I think, yeah. I don’t mean specifically in terms of having an affair, but with [the character having] a breakdown, I think I did the movie so I wouldn’t have one. Crisis was definitely in the air, and I felt that I could go that way, but being the sort of diligent, artist-y person I am, I sucked it all into my work.
What was motivating that crisis? The prospect of making a second movie?
I’m just a crisis-y kind of person. [Laughs.] You don’t know me at all, but yeah. I think that ultimately, it was going from 30 to your mid-thirties, going from basically almost thinking of yourself as a child to facing mortality in the ways you do when you finally realize that all this is finite. That’s heavy stuff, and I was trying to figure out ways to do it with another person, with my now-husband [director Mike Mills].
Your characters have been described as hipsters. What do you think of that term?
Yeah. I mean, it would be a losing battle to be, like, “What?” It was actually useful for this movie because it made Sophie and Jason different from Marshall, who lives in the suburbs, and I wanted to use that, I wanted to make sure that their apartment and clothes meant that they were in that world. I’m kind of kicking myself that I did that again — there’s something that seems sort of immature about it — but you always do exactly the thing you say you’re not going to do. You always go straight towards it somehow.
From the two movies you’ve made, it seems like you have a conflicted relationship with technology and the Internet, and yet you’re on Twitter.
Well, I only just joined Twitter, and my tweets are few and far between. I started it for the movie, I thought, Good Lord, if I’m going to have to do all the blogging and stuff that independent movies sort of require, if there’s a new thing that’s quicker and more effective, I want to use that. As it turned out, I didn’t actually enjoy doing the tweets. I started out with great ambitions and talked the big talk, but now, like, a normal director probably would have tweeted once at the festival. Maybe something about the premiere, or a picture? And I haven’t. It hadn’t even occurred to me until now! [Laughs.] I’m doing what I can, but that’s my relationship to the whole thing: slightly half-assed.
Would you act in someone else’s movie? I know you had a small role in Jesus’ Son, but have you been approached since?
People did approach me after the last movie, which was really nice — people that I admired, and I thought I wanted to do it, but then when it came down to the commitment of acting versus my own work … I mean, I know that is your own work if you’re an actor, but I couldn’t quite do it. I would always think, I may be shooting by then, but I wasn’t, of course. There were a few things, yeah, and other great people played those parts and did much better than I would have, but it is a goal to do that at least once before I direct my next movie, because I feel like I’d learn so much that I’d be a better director and be a better actor in my own movie. I’ve never been directed — well, Jesus’ Son, but that was a small role and the director was a friend.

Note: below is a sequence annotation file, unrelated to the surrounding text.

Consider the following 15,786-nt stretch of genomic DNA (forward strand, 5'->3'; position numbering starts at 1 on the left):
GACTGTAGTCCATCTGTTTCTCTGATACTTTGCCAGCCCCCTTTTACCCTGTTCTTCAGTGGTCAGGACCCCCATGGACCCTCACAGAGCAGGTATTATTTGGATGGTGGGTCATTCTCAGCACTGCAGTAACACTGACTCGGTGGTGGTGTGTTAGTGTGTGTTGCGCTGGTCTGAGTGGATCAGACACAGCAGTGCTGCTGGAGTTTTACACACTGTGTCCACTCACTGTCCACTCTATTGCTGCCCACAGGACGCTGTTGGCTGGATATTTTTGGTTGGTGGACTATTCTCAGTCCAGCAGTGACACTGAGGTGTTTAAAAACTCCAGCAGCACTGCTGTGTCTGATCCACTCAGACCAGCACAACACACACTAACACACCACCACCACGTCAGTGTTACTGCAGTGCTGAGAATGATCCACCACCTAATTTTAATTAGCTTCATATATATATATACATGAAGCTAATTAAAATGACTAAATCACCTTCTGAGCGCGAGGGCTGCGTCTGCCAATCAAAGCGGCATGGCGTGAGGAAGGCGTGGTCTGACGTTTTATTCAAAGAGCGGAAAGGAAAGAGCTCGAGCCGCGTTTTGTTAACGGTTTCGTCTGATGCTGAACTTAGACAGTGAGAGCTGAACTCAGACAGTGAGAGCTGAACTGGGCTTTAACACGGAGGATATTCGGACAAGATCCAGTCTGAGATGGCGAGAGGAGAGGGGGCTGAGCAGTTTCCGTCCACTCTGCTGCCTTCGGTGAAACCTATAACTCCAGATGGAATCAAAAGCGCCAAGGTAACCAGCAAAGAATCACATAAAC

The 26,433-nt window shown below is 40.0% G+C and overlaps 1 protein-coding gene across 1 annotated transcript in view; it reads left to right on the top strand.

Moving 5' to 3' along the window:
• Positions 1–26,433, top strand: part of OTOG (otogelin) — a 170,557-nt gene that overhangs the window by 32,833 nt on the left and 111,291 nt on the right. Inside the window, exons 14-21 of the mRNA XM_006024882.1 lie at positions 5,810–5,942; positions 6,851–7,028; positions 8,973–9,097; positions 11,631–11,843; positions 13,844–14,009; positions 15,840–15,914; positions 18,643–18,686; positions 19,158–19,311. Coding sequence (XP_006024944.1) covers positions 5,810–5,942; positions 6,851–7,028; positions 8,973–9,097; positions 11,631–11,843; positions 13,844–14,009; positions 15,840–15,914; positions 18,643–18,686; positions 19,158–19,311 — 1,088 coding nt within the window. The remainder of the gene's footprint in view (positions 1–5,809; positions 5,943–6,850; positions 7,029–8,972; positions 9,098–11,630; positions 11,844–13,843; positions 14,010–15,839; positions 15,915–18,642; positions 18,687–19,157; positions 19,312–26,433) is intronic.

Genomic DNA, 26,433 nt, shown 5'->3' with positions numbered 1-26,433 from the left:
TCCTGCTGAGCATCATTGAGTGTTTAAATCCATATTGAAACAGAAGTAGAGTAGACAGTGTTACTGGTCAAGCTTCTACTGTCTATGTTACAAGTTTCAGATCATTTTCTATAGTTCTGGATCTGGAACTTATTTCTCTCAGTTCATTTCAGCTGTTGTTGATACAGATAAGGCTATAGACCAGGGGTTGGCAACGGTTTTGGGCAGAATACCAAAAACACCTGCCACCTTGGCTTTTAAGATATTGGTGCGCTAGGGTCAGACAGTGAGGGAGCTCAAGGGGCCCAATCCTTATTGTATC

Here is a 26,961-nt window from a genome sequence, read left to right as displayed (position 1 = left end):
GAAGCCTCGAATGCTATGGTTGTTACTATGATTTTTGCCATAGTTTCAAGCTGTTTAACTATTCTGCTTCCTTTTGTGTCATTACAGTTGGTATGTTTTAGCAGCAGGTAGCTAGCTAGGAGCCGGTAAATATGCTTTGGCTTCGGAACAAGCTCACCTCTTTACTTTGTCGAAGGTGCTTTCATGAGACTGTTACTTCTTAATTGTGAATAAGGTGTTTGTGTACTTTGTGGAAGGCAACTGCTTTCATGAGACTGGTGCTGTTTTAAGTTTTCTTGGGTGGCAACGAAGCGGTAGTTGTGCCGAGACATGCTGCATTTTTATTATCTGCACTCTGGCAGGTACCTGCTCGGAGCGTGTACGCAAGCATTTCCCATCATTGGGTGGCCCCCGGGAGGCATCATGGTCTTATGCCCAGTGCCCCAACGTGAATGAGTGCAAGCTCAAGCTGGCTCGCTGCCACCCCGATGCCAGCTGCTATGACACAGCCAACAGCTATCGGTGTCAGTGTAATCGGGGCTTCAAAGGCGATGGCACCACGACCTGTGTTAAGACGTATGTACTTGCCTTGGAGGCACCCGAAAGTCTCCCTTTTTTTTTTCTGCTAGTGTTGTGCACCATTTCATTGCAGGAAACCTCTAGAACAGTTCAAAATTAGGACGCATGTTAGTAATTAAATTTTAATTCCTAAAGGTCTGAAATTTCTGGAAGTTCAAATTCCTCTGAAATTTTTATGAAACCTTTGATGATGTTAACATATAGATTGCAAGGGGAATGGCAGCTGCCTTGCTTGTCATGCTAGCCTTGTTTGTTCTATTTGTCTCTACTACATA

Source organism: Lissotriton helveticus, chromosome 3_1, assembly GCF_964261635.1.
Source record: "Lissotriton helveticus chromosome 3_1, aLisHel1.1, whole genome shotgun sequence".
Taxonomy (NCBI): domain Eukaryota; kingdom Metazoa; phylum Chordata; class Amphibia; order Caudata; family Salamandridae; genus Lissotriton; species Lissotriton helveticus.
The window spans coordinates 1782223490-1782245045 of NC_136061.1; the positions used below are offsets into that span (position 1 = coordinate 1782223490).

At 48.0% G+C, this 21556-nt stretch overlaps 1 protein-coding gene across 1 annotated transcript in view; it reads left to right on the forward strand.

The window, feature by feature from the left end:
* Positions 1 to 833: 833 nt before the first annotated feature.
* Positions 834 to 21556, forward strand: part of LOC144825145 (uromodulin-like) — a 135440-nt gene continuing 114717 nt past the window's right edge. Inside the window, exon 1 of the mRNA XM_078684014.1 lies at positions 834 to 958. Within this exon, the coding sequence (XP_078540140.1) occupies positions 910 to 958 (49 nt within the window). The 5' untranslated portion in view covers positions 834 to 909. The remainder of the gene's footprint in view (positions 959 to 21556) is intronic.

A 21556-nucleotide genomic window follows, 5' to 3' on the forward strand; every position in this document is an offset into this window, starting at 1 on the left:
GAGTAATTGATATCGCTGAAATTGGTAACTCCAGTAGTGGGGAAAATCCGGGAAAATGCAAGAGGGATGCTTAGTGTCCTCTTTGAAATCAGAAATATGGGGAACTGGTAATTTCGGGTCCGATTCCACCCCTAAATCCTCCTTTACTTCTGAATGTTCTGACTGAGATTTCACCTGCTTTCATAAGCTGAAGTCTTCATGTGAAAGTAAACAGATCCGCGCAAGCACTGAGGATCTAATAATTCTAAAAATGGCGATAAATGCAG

In both movies, you fill the supporting roles with these very natural people who don’t even feel like actors. I get the impression from that and your project “Ode to an Extra” that you’re not interested in working with well-known people, that you’re interested in the people who don’t normally appear front and center in a film.
I do really love that. It’s one of the fun things when I’m directing, when I can go, “Oh, I get to pick the extras! I’m really the director!” You don’t really audition them in the same way, you get these pages of headshots and you circle your top choices. I’m always saying, “These people are too pretty, get me some different people.” In fact, there’s a few extras that I didn’t get to cast — the second A.D. did — and she did a good job, but I was like, “Ahhh, I’ll never do that again, because they seem slightly like they’re in a different movie to me.” And then there’s that scene where time is frozen and Jason walks around a woman who’s frozen, and I’m like, “Yes!” To me, that’s the greatest performance in the whole thing. You can only see her back, but I’m like, “She’s doing that so well! Does anyone realize how well she’s holding that pose?”